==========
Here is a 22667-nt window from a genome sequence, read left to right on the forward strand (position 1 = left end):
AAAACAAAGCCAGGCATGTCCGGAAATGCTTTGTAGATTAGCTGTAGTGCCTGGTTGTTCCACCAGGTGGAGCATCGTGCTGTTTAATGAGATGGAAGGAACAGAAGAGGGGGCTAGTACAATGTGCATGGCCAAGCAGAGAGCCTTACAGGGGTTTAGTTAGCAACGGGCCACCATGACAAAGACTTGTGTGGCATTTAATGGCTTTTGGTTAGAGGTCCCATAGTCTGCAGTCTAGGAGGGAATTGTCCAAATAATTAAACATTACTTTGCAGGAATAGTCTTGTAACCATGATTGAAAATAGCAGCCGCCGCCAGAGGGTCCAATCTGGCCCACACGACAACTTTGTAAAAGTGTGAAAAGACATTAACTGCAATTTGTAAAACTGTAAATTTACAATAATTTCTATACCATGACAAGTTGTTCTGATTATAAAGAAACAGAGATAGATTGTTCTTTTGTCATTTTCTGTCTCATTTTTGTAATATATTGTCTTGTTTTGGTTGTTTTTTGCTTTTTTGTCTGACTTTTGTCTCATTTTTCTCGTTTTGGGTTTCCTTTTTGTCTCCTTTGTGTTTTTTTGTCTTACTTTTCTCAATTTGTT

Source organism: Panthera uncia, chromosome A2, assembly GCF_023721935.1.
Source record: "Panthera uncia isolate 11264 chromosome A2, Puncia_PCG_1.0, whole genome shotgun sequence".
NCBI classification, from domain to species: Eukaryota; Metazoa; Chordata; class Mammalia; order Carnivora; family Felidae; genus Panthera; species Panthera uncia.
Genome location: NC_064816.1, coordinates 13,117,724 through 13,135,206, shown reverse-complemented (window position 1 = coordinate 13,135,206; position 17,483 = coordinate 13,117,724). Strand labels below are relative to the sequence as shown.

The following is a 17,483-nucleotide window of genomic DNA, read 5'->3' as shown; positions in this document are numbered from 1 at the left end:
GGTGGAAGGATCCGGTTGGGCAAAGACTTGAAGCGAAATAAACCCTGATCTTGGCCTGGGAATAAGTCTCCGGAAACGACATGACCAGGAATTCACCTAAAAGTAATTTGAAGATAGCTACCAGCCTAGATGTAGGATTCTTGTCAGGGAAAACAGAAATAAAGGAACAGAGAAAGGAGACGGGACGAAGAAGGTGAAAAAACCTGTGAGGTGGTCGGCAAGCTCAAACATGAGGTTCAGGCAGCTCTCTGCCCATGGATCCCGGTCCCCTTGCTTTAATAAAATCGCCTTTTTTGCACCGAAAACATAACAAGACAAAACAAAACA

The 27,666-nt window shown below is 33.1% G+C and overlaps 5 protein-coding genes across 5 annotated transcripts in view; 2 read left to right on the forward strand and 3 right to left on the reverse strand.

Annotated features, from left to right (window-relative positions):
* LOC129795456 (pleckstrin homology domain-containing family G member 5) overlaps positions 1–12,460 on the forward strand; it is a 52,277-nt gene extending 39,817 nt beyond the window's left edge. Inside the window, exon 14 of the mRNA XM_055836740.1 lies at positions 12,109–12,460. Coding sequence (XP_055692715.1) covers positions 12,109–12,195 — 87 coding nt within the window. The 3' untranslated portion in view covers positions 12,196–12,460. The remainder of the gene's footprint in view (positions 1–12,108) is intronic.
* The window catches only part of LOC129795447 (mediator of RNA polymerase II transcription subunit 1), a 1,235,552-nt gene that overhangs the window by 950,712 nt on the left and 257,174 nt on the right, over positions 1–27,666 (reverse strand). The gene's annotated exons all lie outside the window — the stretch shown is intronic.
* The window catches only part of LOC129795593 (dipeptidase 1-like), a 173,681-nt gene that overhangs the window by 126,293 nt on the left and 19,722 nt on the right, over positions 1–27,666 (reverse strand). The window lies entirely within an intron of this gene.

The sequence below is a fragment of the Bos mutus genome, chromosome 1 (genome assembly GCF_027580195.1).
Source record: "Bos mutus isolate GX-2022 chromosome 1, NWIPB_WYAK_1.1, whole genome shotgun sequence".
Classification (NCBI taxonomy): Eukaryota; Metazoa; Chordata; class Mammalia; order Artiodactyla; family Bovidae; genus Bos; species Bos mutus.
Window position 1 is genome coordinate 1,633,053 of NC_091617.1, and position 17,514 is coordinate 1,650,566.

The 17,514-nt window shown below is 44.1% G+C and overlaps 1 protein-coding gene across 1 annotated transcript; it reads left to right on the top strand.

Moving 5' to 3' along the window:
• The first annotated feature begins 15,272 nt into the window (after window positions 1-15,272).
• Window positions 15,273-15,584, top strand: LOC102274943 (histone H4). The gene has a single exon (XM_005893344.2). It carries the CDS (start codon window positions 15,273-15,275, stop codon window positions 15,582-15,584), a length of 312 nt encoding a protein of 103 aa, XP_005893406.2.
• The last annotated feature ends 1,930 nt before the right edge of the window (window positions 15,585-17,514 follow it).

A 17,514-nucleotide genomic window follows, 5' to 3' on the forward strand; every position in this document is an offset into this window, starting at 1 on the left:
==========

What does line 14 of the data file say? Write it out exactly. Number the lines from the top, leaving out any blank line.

The sequence below is a fragment of the Bos mutus genome, chromosome 1 (genome assembly GCF_027580195.1).